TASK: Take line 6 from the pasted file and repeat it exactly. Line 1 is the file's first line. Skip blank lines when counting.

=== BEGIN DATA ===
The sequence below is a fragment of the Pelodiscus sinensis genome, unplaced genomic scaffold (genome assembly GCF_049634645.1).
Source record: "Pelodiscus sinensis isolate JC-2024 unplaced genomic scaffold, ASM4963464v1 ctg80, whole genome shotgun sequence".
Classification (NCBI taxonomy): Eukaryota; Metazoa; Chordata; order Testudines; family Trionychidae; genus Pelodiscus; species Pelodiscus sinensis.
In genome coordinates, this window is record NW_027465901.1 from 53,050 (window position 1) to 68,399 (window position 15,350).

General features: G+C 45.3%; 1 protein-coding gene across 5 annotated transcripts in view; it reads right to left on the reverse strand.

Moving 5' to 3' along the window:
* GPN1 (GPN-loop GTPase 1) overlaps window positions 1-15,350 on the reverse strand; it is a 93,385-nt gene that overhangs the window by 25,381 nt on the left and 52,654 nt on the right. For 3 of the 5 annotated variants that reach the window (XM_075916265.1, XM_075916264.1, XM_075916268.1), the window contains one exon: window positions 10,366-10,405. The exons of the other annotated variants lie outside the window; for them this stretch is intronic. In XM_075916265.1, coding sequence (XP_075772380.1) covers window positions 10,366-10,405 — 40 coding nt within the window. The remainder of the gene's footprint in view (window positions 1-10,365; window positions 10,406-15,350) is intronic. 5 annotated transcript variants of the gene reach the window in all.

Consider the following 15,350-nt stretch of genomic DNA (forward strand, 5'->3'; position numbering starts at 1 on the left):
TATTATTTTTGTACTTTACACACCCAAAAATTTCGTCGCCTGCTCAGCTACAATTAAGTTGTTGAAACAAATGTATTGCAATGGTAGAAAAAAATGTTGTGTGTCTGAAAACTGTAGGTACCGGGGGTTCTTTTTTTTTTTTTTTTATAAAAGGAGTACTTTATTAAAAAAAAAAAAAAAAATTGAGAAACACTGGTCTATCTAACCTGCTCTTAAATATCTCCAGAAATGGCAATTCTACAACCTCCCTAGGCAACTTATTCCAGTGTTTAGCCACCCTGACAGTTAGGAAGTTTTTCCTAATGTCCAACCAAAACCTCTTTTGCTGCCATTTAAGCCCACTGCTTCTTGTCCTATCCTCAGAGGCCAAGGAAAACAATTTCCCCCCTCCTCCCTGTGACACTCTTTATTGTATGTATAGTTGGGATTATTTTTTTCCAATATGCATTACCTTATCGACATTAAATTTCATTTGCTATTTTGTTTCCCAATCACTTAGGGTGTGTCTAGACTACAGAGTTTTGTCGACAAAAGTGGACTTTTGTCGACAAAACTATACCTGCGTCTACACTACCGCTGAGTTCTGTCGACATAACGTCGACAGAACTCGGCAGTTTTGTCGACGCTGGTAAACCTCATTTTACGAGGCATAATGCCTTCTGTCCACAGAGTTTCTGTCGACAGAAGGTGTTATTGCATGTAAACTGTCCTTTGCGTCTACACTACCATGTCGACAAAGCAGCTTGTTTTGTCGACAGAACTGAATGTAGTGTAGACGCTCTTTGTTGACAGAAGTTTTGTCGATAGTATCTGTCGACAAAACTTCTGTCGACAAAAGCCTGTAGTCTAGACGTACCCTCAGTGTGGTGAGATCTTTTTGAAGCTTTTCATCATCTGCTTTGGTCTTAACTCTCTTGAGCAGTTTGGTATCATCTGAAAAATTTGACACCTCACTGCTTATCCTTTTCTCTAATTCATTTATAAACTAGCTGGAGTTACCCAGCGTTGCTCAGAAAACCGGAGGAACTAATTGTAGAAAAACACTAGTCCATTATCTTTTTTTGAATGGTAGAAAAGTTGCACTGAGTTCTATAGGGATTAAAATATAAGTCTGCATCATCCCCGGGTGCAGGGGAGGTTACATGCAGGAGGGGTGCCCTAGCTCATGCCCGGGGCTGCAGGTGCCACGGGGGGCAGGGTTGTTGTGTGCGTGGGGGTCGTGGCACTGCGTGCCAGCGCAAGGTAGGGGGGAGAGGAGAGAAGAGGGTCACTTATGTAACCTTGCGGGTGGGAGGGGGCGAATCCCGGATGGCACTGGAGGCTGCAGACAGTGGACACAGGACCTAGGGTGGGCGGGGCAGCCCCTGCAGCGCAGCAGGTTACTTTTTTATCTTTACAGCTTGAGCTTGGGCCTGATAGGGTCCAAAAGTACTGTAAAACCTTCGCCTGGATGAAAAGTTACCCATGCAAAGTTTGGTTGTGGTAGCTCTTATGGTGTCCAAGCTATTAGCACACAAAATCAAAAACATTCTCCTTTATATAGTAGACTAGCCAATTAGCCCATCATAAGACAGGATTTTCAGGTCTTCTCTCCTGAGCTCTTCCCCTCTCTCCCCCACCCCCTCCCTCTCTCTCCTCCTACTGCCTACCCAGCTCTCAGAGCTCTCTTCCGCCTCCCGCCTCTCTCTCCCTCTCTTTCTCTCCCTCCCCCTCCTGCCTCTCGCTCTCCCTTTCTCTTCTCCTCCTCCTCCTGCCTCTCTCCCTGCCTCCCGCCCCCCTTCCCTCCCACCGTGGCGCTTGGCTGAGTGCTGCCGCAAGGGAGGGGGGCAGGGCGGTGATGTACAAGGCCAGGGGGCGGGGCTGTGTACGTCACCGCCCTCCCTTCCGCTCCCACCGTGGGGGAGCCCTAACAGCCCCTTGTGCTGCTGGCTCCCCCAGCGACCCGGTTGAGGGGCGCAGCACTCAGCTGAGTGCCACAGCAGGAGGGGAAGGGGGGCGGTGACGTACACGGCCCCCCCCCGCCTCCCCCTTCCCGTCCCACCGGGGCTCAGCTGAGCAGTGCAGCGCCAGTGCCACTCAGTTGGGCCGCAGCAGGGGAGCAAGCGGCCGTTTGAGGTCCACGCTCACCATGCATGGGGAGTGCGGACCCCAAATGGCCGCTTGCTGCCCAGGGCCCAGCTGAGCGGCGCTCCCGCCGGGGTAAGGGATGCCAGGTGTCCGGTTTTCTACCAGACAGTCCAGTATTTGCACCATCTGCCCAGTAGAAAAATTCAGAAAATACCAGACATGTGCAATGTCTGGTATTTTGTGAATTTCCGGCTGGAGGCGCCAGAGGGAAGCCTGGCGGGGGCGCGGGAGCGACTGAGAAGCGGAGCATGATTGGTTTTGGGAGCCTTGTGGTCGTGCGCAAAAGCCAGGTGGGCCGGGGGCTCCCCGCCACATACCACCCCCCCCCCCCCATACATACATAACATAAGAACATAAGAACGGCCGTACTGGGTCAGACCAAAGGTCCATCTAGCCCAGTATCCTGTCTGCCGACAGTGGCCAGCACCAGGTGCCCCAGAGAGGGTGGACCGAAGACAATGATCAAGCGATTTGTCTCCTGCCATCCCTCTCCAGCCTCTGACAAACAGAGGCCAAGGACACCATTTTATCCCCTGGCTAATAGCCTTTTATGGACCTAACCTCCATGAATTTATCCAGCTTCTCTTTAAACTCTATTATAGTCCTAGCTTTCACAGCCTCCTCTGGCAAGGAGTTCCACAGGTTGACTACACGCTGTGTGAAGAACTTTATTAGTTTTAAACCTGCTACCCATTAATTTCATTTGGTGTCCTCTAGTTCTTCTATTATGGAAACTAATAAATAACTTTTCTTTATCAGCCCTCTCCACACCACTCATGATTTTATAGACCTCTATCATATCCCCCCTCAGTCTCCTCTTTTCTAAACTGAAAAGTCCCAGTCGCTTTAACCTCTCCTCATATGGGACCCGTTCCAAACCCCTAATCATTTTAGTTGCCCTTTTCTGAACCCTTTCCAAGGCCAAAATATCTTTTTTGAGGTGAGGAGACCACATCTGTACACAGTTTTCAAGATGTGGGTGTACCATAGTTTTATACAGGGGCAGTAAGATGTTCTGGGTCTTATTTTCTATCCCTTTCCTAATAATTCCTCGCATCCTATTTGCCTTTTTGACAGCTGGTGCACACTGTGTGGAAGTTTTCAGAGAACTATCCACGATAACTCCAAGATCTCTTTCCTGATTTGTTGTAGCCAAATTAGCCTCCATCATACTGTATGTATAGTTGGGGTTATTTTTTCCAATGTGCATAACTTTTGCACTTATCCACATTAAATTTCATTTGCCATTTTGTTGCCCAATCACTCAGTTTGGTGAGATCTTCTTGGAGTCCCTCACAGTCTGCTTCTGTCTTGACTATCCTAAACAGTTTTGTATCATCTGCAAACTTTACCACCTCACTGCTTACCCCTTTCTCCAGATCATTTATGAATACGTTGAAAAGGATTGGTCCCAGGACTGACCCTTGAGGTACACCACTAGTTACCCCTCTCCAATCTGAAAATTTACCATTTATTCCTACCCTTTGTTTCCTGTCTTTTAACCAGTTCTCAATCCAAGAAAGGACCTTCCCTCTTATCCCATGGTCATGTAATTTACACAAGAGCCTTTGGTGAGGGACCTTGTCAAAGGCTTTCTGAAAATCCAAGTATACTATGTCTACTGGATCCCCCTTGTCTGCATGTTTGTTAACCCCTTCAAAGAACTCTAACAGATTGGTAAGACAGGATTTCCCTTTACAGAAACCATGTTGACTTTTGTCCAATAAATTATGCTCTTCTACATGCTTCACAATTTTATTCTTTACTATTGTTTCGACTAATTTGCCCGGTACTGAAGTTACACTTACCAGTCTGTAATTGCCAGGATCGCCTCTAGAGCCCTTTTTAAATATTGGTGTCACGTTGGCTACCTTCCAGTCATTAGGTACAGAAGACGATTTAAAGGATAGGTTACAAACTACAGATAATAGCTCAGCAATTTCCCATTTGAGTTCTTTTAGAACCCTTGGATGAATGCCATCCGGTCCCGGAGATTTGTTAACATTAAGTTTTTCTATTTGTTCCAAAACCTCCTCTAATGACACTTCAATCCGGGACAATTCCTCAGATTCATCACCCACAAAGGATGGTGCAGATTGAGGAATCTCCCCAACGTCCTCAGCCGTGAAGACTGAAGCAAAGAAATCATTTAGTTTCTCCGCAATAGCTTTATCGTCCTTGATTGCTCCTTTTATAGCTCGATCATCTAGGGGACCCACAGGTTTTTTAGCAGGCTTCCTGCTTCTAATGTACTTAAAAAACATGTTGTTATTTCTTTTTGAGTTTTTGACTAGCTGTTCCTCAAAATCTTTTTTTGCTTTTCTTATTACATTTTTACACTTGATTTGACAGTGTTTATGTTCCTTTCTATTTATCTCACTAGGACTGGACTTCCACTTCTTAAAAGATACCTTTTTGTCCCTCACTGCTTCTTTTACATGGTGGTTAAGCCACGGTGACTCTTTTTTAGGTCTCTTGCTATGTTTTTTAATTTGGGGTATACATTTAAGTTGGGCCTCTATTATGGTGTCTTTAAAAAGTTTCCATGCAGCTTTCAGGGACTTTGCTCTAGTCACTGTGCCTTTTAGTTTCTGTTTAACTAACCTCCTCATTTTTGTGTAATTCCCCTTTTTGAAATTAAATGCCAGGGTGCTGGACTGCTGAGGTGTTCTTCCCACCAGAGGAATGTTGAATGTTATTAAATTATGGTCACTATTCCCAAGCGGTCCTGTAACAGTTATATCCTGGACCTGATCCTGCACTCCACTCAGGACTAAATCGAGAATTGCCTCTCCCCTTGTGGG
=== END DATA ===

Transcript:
Moving 5' to 3' along the window: